Thursday, November 15, 2007

Technology in the Brave New World

I notice that in a few recent posts I've spoken favorably of changes in technology and communiciations. As I am not a wacky futuristic libertarian, with unbridled faith in reason, technology, and progress, I thought it appropriate to post this Huxleyan warning courtesy of Neil Postman:

"What Huxley teaches is that in the age of advanced technology, spiritual devastation is more likely to come from an enemy with a smiling face than from one whose countenance exudes suspicion and hate. In the Huxleyan prophecy, Big Brother does not watch us, by his choice. We watch him, by ours. There is no need for wardens or gates or Ministries of Truth. When a population becomes distracted by trivia, when cultural life is redefined as a perpetual round of entertainments, when serious public conversation becomes a form of baby-talk, when, in short, a people become an audience and their public business a vaudeville act, then a nation finds itself at risk; culture-death is a clear possibility.

In America, Orwell’s prophecies are of small relevance, but Huxley’s are well under way toward being realized. For America is engaged in the world’s most ambitious experiment to accommodate itself to the technological distractions made possible by the electric plug. This is an experiment that began slowly and modestly in the mid-nineteenth century and has now, in the latter half of the twentieth, reached a perverse maturity in America’s consuming love-affair with television. As nowhere else in the world, Americans have moved far and fast in bringing to a close the age of the slow-moving printed word, and have granted to television sovereignty over all of their institutions. By ushering in the Age of Television, America has given the world the clearest available glimpse of the Huxleyan future."

---Neil Postman, "Amusing Ourselves to Death"

4 Comments:

Blogger John Savage said...

Darrell, great post. I'm reminded of the recent warnings about how information about people's private lives is being collected by sites like Facebook, which could become a storehouse of information for an intrusive government. Big Brother is collecting our information by providing us something we think we love. (Disclosure: I'm not on Facebook, but finding that out showed me that I had better not start.)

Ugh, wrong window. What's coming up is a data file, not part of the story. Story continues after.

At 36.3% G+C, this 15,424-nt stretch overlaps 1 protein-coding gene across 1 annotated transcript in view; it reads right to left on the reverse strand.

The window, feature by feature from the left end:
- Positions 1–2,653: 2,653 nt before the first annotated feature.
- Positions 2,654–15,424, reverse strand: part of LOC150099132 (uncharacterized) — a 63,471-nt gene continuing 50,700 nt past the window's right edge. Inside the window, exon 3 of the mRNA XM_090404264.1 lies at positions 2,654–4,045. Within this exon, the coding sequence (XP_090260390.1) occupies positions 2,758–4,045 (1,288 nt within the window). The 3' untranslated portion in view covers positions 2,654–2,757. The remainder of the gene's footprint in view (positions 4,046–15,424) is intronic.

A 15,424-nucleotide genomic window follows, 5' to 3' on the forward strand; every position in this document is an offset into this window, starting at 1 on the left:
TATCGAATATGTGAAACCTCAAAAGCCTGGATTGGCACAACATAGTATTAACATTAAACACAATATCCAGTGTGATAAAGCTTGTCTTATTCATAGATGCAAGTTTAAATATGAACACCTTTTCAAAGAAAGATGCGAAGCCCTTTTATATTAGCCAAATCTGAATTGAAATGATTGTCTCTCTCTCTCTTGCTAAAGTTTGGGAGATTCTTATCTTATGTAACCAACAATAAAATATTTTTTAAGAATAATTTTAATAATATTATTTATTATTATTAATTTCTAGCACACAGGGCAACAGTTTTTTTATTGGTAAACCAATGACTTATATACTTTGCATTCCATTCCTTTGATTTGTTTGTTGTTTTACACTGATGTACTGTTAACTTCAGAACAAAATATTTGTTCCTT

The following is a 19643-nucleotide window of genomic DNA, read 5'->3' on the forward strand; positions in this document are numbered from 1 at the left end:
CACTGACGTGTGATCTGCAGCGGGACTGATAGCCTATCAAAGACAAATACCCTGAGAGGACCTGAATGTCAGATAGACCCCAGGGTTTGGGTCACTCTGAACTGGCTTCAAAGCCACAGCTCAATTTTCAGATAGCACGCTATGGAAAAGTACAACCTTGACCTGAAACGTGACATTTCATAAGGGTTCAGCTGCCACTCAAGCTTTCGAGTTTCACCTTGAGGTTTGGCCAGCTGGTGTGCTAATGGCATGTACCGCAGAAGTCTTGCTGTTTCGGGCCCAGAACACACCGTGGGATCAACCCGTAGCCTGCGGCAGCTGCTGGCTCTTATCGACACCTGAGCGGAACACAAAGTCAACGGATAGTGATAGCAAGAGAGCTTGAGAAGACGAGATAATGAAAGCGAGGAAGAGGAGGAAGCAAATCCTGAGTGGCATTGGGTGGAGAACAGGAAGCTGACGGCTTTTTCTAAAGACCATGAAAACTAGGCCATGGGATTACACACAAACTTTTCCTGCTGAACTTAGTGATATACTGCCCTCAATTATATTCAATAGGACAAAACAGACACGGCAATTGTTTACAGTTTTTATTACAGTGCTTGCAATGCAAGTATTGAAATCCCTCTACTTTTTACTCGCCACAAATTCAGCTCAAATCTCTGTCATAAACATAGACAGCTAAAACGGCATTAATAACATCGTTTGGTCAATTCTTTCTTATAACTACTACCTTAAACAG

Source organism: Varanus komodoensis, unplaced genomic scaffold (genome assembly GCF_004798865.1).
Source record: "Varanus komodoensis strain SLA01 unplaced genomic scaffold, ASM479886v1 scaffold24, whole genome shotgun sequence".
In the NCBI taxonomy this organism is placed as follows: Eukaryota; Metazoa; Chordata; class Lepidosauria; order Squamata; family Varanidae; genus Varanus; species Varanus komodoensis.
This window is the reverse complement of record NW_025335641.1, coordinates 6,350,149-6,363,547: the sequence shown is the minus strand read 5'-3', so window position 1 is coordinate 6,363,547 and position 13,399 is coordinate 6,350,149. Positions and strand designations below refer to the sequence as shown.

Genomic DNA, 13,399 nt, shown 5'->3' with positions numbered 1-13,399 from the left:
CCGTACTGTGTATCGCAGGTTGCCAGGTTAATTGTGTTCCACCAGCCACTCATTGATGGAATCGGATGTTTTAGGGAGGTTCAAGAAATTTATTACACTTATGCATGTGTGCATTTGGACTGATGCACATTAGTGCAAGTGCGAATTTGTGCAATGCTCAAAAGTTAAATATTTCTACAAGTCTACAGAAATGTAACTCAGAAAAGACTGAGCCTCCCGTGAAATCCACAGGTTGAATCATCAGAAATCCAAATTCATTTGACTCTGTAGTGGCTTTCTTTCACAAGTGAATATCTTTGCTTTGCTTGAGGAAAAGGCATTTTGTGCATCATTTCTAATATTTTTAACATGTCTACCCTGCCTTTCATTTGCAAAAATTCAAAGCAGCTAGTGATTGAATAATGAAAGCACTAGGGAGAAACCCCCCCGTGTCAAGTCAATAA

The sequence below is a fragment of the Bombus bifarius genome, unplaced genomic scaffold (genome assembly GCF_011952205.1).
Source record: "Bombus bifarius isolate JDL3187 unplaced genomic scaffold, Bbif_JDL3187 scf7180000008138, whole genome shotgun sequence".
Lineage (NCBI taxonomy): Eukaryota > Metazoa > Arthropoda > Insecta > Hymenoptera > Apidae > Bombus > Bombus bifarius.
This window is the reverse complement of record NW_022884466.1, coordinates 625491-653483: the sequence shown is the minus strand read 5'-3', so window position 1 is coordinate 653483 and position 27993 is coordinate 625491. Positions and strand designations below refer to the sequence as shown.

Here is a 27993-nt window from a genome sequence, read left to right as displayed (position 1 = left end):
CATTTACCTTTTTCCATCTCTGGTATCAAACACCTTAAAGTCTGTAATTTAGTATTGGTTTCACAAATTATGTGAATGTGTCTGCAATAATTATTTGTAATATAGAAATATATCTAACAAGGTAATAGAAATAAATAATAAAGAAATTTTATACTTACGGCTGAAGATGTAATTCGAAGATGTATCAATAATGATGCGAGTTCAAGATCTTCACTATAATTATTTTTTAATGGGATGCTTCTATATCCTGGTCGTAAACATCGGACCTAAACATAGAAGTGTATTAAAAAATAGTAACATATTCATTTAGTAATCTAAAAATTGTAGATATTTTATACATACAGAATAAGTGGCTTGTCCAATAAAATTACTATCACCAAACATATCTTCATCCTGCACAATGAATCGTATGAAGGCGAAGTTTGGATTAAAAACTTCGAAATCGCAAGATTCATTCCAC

I really enjoyed most of Postman's books. It took me a while to realize that they're conservative books as easily as liberal ones, though.

11:35 AM  
Blogger Darrell said...

I wondered if my foray into your territory would elicit a comment.

I've only read one of Postman's other books ("The Disappearance of Childhood") and found it fascinating as well.

I don't really know anything of his politics (I think he is deceased), but there are leftists from whom conservatives could learn a thing or two. I've often appreciaated the work of Christopher Lasch and Alexander Cockburn, for example.

12:59 PM  
Blogger John Savage said...

Darrell, my understanding was that Postman started to identify as a conservative only a few years before his death in 2003. That after considering himself a left-radical for many decades. However, he did always believe that our schools were wasting young minds, just like conservative homeschoolers do.

With your concern about the effects of new technology, you would enjoy Technopoly, I think.

2:18 PM  
Blogger Darrell said...

I'll have to put it on my Christmas list. Any idea if Postman converted to Christianity? His ideas are music to the ears of this Protestant, and his plea for a recover of the written word echoes my Reformation forebearers and is something I'm sympathetic to as a father trying to educate my children classically.

3:43 PM  

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